Best practice to not use NM-b in conduit. Instead use individual THHN wires. You can have up to nine #12 in half inch EMT. Since you only need one ground wire (if you choose to use a ground wire) that would be four circuits. probably all you need.
 
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Old 05-09-11, 02:35 PM
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Originally Posted by mikeygstl View Post
One length of romex per conduit, otherwise it could be considered bundling?
Correct.

Terminating the EMT at the ceiling, using a bushing of course, would be fine - no need to run it into an (accessible) box to break out of the tubing?
Correct, at least for the spot where NM comes into the conduit system. When going from box-to-box with a complete conduit in between I would use THHN conductors in black, white, green.

And last, but not least, secure the EMT to the brick with straps every 4.5'?
Within 36" of each box and every 10' thereafter. Half straps to the masonry with tapcon, expanding anchor, ramset, etc.
 
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Old 05-09-11, 05:33 PM
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You also use thhn in conduit because it is cheaper AND individual conductors carry more amps per nec than RX.
17c/ft for indivual conductors while ~$100 for 250' RX
 
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Old 05-09-11, 05:59 PM
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Wire

Check your math. 17 cents x 3 wires = 51 cents.
 
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Old 05-09-11, 06:54 PM
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Here is a good graphic from Mike Holt.

MikeHolt.com
 
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Old 05-12-11, 12:00 PM
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Hmm - following the graphic from Mike Holt, and after hearing from my inspector that this is a 'grey' area and that they pass work done as shown by Holt:

Is aluminum clad MC (aka MC-Lite) acceptable for contact with Masonry? I do not see an individual designation in the IRC or NEC about it, and can't find much info on Southwire's website either.

I don't feel comfortable running NM along brickwork - afraid over time the NM will abrade and fail.
 
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Old 05-12-11, 12:29 PM
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MC should is okay for surface mount on the masonry. I personally think that plan would be just fine and if the inspector is okay with it, then go for it. He is right that the code is not explicit in this situation, using vague terms like "subject to damage". The intent is to let the inspector decide on the individual case.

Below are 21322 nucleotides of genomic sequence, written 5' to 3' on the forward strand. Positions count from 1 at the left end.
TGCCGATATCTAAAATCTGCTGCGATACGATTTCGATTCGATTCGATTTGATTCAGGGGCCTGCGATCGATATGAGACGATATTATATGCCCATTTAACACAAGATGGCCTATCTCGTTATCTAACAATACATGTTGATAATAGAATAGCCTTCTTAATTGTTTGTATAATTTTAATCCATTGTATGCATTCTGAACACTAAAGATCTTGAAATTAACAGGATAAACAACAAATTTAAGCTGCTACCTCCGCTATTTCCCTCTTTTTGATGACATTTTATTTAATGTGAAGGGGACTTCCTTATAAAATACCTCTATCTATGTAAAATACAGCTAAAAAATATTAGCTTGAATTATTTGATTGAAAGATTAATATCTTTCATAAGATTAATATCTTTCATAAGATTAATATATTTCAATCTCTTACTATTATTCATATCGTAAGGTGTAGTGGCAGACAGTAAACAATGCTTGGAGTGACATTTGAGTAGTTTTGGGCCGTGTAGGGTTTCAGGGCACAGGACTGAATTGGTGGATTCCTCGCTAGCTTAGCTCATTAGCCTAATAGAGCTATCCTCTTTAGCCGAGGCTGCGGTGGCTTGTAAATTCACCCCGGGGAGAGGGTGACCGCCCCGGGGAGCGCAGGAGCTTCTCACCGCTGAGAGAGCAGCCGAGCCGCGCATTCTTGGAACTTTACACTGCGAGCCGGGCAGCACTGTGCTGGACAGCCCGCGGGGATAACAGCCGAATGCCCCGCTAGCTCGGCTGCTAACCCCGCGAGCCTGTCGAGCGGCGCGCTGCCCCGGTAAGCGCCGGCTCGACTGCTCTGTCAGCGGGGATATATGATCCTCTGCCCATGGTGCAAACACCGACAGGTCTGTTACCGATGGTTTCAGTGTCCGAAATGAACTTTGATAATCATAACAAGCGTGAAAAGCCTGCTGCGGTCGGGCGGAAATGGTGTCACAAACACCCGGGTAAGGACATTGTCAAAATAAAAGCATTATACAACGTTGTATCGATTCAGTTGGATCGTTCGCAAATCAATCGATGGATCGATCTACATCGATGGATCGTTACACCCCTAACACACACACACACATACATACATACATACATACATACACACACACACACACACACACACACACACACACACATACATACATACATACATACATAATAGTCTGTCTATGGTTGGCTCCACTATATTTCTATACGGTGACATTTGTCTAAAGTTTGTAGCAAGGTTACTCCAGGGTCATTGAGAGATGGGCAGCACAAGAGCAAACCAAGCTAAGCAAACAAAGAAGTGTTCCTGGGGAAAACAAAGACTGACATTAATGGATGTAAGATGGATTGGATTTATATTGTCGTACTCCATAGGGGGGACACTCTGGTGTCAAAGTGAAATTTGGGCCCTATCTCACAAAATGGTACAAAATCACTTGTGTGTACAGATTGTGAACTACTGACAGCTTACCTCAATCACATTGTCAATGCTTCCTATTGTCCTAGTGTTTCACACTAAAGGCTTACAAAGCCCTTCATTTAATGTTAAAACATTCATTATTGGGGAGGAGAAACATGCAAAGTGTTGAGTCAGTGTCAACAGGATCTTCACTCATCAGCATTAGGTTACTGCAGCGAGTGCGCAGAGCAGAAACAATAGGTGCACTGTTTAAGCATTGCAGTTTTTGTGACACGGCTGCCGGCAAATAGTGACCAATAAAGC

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Old 05-12-11, 06:42 PM
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In my area the AHJ has made it clear that aluminum armored MC cables are not suitable for use on masonry or concrete surfaces so in those applications MC Tuff (steel sheathed MC cable) is commonly used. The decision is based on

Type MC Cables Uses Not Permitted:
Where exposed to destructive corrosive
conditions unless the metallic sheath is
suitable for the conditions or is protected
by material suitable for the conditions (page 3)
http://www.acewireco.com/pdfs/AFCCATALOG.pdf

PVC jacketed MC cable would also work, but the price is somewhat higher.

That being said, I frequently see installations of aluminum MC cables on masonry and concrete that has passed inspection. When you have many inspectors, some points and issues can get overlooked and some inspectors nitpick the fine points more than others.
 
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Old 12-29-11, 06:46 PM
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Wel, kitchen is complete, and electrical passed first round, no questions asked.

Thanks for all the advice on the forums.

I spoke with the inspector here and found that the 1 1/4" IRC rule can be satisfied with the halex standoffs. Using these proved better than any other option. So, a few nail guards, a bunch of plastic standoffs, and about 300 ft of romex later, all is well.

Thanks again for all the advice.
 
  #16  
Old 12-30-11, 07:07 AM
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Thanks for the feedback. Enjoy your new kitchen.